"The Week the Women Went" Explores Gender Roles: Can You Live Without Them?
The men of Yemassee, S.C. find out for the rest of us
Lifetime Television has managed to establish itself as a leader in creating programming that caters to women, but with its new five part series, "The Week the Women Went," the channel aims to move beyond the preferences of its female viewers and explore the mindset--and domestic survival skills--of men when faced with the challenge of reversed gender roles.
For one week last year, every woman over the age of 18 from the tiny town of Yemassee, S.C. (population: 1,027 as of 2010) was sent on—as we soon learn—a much needed retreat to a Florida resort, leaving their husbands, boyfriends and young children to fend for themselves, with the men taking on the day-to-day tasks newly abandoned by the ladies. For the men it meant anything from running a business to planning a beauty pageant. Naturally, the responsibilities also included those of the average stay-at-home mom, and within a few hours, the unsupervised, ill-trained men were feeding teens lollipops and toddlers coffee for breakfast. And, yes, corn dogs make a brief cameo.
With comedian Jeff Foxworthy serving as the reality show's narrator, it's clear that Lifetime is banking on the comedic possibilities of age old "gender equality shtick." But perhaps the very fact that the social experiment exists at all proves that a seed of doubt - or at least a good laugh - is still buried under mounds of theory about men and women being able to competently compete in every arena.
Dr. Robert Heasley, professor of sociology at Indiana University of Pennsylvania and president of the American Men's Studies Association said, "I think we've institutionalized feminism in a way that we don't question if women can or can't do something anymore. However, we're still questioning whether men can or can't. Of course, with men, the fear of being perceived as female-like is now more scary than it is for women to take on masculine roles. That exchange just isn't evened out yet."
That fear is no more evident than when the wickedly gleeful women and wide-eyed worrisome men express their thoughts directly to the camera. In their respective opinions, the experiment is "dangerous," the men are "terrified" and more than one feels "doomed." Still, Heasley believes that trepidation - from either gender (including one participant whose husband works "with a sledgehammer and all this man stuff") - can be the result of self-sabotage.
"There's a resistance from men," he said. "This stupid response of, 'I'm helpless here, hot dogs are all I know,' reinforces this type of masculinity that if they lose it, they don't know what they have left. Why wouldn't they say, 'Well, what would Sarah do in this situation? Where are her cookbooks?' It's sort of like a woman who says, 'Oh my goodness, my husband just left and I don't know how to balance a checking account.' You sort of feel some empathy, but then it's like, get over it already and grow up because neither is that difficult."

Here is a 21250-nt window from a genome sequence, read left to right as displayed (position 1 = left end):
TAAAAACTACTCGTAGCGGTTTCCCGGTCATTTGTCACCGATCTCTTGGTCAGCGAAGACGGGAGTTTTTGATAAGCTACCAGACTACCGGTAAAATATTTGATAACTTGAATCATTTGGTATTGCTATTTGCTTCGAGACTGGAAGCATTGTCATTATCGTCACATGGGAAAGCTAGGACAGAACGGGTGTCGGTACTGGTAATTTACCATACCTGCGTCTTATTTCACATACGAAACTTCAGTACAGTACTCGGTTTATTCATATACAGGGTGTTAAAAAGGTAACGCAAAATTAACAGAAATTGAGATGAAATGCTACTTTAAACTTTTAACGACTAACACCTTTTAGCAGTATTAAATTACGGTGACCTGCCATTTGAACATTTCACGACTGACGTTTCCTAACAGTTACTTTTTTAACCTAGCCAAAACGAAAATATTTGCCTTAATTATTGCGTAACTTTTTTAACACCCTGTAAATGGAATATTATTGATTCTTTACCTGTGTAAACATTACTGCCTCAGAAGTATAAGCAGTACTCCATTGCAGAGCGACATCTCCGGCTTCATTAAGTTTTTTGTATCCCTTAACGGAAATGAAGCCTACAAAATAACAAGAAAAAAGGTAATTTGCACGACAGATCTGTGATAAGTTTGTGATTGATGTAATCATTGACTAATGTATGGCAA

On the upside, a study by the Bureau of Labor Statistics discovered that men who have daughters are more likely to let go of traditional gender roles. Participants were followed from 1979 and interviewed annually until 1994, but they were asked specifically about their views on gender roles in the years of 1979, 1982, 1987 and 2004.
It was revealed that over time, after the birth of a daughter, fathers began to release their grip on defining statements including, "A woman's place is in the home, not in the office or shop" and "A wife who carries out her full family responsibilities doesn't have time for outside employment."
Still, both Heasley and Shira Tarrant, associate professor of Women's, Gender, and Sexuality Studies at California State University, note that differences in class and race can play a factor in how gender roles are implemented in a household.
Tarrant said, "Research shows that in the highest income families, men are the least likely to participate in domestic work. Among working class and poor families, male partners are more likely to pull their weight when it comes to cooking, cleaning, and caregiving."
Additionally, Heasley said, "African American women tend to have a stronger sense of 'I can do it all' efficacy, so the tension there for a black male is, 'What am I good for?' If black women can make as much or more money and can have a higher education than them, it becomes, 'Where's my masculinity?'"
While the value of a parent should no doubt be measured by the likes of gender neutral qualities such as being emotionally available and supportive of one's family, if a price tag had to be put on parenting, Tarrant has a pretty good estimate of the monetary value of a woman's work.
"Think about what we would have to pay—in dollars—for the daily work that women do for free," she said. "We can’t put a price tag on love. But if we had to hire a nanny, a masseuse, a chef, chauffeur, psychologist and a sex surrogate, it would cost plenty. Even though men are stepping up their game, women are still responsible for the majority of this work. If moms got paid, their salaries would fall between $70-$113K, depending on whether they are also working for wages outside the home."
In the meantime, the rest of us will have to tune in to see if the men of Yemassee, S.C. manage to transform themselves into passable domestic divas before the moms come home and corn dogs become a dinner time staple.